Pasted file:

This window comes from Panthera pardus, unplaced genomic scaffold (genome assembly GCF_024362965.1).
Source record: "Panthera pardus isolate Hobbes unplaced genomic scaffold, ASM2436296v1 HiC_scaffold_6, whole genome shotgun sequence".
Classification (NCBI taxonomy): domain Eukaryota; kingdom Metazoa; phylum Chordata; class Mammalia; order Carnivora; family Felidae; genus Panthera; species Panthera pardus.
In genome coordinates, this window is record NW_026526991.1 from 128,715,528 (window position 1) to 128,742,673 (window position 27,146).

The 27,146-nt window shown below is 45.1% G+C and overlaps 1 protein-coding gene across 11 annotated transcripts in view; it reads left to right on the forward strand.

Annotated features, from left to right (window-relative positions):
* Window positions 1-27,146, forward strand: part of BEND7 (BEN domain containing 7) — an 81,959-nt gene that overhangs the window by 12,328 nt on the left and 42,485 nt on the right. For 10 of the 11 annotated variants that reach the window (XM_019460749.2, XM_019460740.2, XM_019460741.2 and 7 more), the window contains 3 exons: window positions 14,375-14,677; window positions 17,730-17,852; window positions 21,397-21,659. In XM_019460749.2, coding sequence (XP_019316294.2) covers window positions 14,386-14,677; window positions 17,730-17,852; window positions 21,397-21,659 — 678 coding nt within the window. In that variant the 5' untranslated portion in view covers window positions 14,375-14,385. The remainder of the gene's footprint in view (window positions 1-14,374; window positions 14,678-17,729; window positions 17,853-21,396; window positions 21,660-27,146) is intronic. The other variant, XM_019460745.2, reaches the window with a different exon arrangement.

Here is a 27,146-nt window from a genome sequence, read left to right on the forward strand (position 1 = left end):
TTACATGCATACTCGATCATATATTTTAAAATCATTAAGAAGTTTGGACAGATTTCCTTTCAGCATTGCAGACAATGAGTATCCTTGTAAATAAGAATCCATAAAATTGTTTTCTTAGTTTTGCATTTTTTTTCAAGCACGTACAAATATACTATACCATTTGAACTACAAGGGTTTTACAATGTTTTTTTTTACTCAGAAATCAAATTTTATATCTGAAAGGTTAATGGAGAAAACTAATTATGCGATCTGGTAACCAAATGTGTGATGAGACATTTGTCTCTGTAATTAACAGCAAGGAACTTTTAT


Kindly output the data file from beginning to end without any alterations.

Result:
This window comes from Panthera pardus, unplaced genomic scaffold (genome assembly GCF_024362965.1).
Source record: "Panthera pardus isolate Hobbes unplaced genomic scaffold, ASM2436296v1 HiC_scaffold_6, whole genome shotgun sequence".
Classification (NCBI taxonomy): domain Eukaryota; kingdom Metazoa; phylum Chordata; class Mammalia; order Carnivora; family Felidae; genus Panthera; species Panthera pardus.
In genome coordinates, this window is record NW_026526991.1 from 128,715,528 (window position 1) to 128,742,673 (window position 27,146).

The 27,146-nt window shown below is 45.1% G+C and overlaps 1 protein-coding gene across 11 annotated transcripts in view; it reads left to right on the forward strand.

Annotated features, from left to right (window-relative positions):
* Window positions 1-27,146, forward strand: part of BEND7 (BEN domain containing 7) — an 81,959-nt gene that overhangs the window by 12,328 nt on the left and 42,485 nt on the right. For 10 of the 11 annotated variants that reach the window (XM_019460749.2, XM_019460740.2, XM_019460741.2 and 7 more), the window contains 3 exons: window positions 14,375-14,677; window positions 17,730-17,852; window positions 21,397-21,659. In XM_019460749.2, coding sequence (XP_019316294.2) covers window positions 14,386-14,677; window positions 17,730-17,852; window positions 21,397-21,659 — 678 coding nt within the window. In that variant the 5' untranslated portion in view covers window positions 14,375-14,385. The remainder of the gene's footprint in view (window positions 1-14,374; window positions 14,678-17,729; window positions 17,853-21,396; window positions 21,660-27,146) is intronic. The other variant, XM_019460745.2, reaches the window with a different exon arrangement.

Here is a 27,146-nt window from a genome sequence, read left to right on the forward strand (position 1 = left end):
TTACATGCATACTCGATCATATATTTTAAAATCATTAAGAAGTTTGGACAGATTTCCTTTCAGCATTGCAGACAATGAGTATCCTTGTAAATAAGAATCCATAAAATTGTTTTCTTAGTTTTGCATTTTTTTTCAAGCACGTACAAATATACTATACCATTTGAACTACAAGGGTTTTACAATGTTTTTTTTTACTCAGAAATCAAATTTTATATCTGAAAGGTTAATGGAGAAAACTAATTATGCGATCTGGTAACCAAATGTGTGATGAGACATTTGTCTCTGTAATTAACAGCAAGGAACTTTTAT